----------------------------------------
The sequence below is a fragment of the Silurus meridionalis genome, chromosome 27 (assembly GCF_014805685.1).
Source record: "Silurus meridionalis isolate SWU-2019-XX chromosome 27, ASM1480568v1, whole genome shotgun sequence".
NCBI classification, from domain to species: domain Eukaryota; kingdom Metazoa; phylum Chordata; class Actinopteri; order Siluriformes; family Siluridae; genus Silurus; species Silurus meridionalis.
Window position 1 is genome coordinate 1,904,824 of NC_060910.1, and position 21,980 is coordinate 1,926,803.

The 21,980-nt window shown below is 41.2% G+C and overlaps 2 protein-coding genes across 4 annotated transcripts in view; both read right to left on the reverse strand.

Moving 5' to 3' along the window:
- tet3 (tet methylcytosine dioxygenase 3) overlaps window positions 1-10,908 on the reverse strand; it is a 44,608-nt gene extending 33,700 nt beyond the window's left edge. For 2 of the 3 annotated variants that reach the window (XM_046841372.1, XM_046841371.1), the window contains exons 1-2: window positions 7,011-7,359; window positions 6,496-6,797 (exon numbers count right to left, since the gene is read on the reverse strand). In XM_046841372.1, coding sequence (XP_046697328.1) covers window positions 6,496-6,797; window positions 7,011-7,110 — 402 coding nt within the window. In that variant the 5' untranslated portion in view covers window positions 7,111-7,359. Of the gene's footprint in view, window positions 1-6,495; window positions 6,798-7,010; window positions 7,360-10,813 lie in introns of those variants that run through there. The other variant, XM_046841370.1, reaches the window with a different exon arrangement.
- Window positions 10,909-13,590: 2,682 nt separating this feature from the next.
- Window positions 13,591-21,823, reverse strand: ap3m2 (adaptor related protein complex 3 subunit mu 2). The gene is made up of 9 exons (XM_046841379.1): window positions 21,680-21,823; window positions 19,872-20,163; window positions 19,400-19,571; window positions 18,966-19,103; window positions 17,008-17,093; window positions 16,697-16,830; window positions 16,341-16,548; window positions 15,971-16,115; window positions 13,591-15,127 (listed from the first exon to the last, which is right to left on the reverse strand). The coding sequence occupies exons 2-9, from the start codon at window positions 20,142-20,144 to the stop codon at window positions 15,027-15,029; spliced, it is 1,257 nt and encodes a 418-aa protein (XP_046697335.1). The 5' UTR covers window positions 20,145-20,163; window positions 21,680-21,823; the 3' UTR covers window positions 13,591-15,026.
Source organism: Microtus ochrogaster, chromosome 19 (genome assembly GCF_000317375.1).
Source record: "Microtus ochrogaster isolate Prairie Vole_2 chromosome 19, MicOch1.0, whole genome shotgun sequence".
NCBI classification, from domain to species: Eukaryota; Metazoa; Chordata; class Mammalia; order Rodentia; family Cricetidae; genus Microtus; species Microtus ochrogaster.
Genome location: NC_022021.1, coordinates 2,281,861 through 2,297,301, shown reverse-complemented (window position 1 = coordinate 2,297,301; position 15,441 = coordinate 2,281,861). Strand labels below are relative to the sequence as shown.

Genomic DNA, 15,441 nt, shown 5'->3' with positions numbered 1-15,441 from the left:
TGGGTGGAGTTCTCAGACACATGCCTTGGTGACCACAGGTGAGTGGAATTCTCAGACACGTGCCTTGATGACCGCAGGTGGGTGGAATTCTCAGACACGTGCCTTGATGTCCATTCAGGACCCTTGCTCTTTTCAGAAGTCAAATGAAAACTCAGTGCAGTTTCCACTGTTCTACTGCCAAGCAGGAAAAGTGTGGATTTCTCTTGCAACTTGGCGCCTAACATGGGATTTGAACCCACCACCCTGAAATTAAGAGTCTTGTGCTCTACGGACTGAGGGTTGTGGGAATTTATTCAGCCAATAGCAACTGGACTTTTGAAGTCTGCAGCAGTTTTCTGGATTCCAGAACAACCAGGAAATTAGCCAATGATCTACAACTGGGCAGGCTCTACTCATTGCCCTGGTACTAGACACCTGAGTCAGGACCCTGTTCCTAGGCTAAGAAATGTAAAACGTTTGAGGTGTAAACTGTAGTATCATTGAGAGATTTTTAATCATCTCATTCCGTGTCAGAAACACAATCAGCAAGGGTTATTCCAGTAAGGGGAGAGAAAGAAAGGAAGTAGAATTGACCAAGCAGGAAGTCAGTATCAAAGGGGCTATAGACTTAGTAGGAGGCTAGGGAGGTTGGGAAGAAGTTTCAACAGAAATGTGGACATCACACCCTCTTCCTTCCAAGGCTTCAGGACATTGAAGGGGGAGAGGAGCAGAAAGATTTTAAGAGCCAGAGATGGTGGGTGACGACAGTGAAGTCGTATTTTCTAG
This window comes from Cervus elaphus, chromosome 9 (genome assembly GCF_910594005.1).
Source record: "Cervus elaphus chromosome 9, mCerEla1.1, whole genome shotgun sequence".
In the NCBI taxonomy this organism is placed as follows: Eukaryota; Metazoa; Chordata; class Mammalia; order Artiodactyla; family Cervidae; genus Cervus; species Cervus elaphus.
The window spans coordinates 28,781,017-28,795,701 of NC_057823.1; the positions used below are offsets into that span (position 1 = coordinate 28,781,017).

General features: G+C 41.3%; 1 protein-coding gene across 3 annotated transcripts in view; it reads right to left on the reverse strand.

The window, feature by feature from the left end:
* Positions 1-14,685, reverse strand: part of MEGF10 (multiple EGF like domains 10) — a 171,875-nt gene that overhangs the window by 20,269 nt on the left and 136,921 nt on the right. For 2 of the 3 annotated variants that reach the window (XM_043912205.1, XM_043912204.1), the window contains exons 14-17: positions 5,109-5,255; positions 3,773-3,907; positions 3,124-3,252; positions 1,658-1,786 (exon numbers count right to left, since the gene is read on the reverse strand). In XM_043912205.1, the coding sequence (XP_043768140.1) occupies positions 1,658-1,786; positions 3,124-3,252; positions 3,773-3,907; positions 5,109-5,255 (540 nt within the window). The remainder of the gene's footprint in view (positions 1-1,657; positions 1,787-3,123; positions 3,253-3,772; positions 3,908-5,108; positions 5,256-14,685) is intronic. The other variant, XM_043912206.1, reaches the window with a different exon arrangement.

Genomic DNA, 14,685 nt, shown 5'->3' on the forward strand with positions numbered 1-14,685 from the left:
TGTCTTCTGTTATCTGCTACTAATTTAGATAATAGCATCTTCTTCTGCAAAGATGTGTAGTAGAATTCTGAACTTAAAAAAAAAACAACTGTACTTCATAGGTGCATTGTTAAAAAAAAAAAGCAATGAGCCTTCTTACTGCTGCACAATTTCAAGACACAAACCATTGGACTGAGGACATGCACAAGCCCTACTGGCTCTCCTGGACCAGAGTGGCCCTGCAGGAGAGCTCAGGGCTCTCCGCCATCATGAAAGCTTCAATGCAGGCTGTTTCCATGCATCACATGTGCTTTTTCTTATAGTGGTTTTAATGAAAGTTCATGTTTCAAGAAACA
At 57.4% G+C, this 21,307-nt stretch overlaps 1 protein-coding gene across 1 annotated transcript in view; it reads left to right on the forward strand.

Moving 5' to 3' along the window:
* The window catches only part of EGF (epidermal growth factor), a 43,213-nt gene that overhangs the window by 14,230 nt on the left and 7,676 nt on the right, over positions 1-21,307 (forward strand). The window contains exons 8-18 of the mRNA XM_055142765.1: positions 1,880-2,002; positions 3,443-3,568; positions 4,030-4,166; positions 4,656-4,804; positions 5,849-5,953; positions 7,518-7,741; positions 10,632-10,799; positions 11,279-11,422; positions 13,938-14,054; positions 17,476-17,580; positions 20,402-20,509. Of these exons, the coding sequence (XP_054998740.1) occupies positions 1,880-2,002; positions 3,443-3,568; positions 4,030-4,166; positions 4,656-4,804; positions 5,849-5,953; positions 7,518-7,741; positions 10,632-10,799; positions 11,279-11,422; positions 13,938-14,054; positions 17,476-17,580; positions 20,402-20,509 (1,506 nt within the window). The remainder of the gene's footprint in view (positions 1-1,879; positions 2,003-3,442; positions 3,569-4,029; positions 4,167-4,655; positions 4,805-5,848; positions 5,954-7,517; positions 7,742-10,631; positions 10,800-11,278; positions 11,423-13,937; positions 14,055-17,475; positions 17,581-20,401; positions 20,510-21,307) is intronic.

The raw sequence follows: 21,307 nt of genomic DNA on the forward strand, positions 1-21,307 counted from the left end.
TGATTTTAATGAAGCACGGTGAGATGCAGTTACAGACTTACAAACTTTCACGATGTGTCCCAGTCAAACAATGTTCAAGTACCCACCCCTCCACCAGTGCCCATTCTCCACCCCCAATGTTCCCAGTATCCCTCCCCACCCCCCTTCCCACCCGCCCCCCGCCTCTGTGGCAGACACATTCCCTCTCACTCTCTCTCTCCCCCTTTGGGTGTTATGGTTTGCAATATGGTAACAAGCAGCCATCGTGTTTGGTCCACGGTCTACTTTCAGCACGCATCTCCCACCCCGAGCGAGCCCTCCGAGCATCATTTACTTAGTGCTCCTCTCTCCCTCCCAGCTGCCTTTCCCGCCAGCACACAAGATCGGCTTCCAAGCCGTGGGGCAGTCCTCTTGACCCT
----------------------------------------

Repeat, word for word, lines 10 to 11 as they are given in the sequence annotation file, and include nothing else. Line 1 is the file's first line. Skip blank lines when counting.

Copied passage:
Source organism: Microtus ochrogaster, chromosome 19 (genome assembly GCF_000317375.1).
Source record: "Microtus ochrogaster isolate Prairie Vole_2 chromosome 19, MicOch1.0, whole genome shotgun sequence".